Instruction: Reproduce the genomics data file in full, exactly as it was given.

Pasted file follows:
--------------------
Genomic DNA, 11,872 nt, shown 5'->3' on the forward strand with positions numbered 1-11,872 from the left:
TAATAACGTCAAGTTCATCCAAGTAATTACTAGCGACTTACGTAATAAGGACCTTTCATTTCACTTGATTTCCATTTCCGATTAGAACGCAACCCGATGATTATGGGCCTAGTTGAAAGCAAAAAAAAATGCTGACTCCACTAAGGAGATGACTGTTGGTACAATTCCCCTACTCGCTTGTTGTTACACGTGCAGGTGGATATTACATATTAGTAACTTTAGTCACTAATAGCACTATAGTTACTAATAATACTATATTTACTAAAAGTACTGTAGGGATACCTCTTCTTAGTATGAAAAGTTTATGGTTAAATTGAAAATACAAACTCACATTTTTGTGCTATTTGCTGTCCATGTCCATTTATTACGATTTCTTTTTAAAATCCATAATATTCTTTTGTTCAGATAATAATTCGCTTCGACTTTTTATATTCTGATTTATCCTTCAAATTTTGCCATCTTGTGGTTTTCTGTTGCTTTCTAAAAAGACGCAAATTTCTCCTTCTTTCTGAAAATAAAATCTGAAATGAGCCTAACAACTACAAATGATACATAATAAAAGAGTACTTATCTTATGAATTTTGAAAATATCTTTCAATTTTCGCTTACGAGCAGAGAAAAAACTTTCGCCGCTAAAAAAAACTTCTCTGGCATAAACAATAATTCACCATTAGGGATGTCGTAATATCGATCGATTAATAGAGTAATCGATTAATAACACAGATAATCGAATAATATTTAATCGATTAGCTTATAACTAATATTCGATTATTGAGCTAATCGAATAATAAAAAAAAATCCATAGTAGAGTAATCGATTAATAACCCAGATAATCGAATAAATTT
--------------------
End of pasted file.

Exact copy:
Genomic DNA, 11,872 nt, shown 5'->3' on the forward strand with positions numbered 1-11,872 from the left:
TAATAACGTCAAGTTCATCCAAGTAATTACTAGCGACTTACGTAATAAGGACCTTTCATTTCACTTGATTTCCATTTCCGATTAGAACGCAACCCGATGATTATGGGCCTAGTTGAAAGCAAAAAAAAATGCTGACTCCACTAAGGAGATGACTGTTGGTACAATTCCCCTACTCGCTTGTTGTTACACGTGCAGGTGGATATTACATATTAGTAACTTTAGTCACTAATAGCACTATAGTTACTAATAATACTATATTTACTAAAAGTACTGTAGGGATACCTCTTCTTAGTATGAAAAGTTTATGGTTAAATTGAAAATACAAACTCACATTTTTGTGCTATTTGCTGTCCATGTCCATTTATTACGATTTCTTTTTAAAATCCATAATATTCTTTTGTTCAGATAATAATTCGCTTCGACTTTTTATATTCTGATTTATCCTTCAAATTTTGCCATCTTGTGGTTTTCTGTTGCTTTCTAAAAAGACGCAAATTTCTCCTTCTTTCTGAAAATAAAATCTGAAATGAGCCTAACAACTACAAATGATACATAATAAAAGAGTACTTATCTTATGAATTTTGAAAATATCTTTCAATTTTCGCTTACGAGCAGAGAAAAAACTTTCGCCGCTAAAAAAAACTTCTCTGGCATAAACAATAATTCACCATTAGGGATGTCGTAATATCGATCGATTAATAGAGTAATCGATTAATAACACAGATAATCGAATAATATTTAATCGATTAGCTTATAACTAATATTCGATTATTGAGCTAATCGAATAATAAAAAAAAATCCATAGTAGAGTAATCGATTAATAACCCAGATAATCGAATAAATTT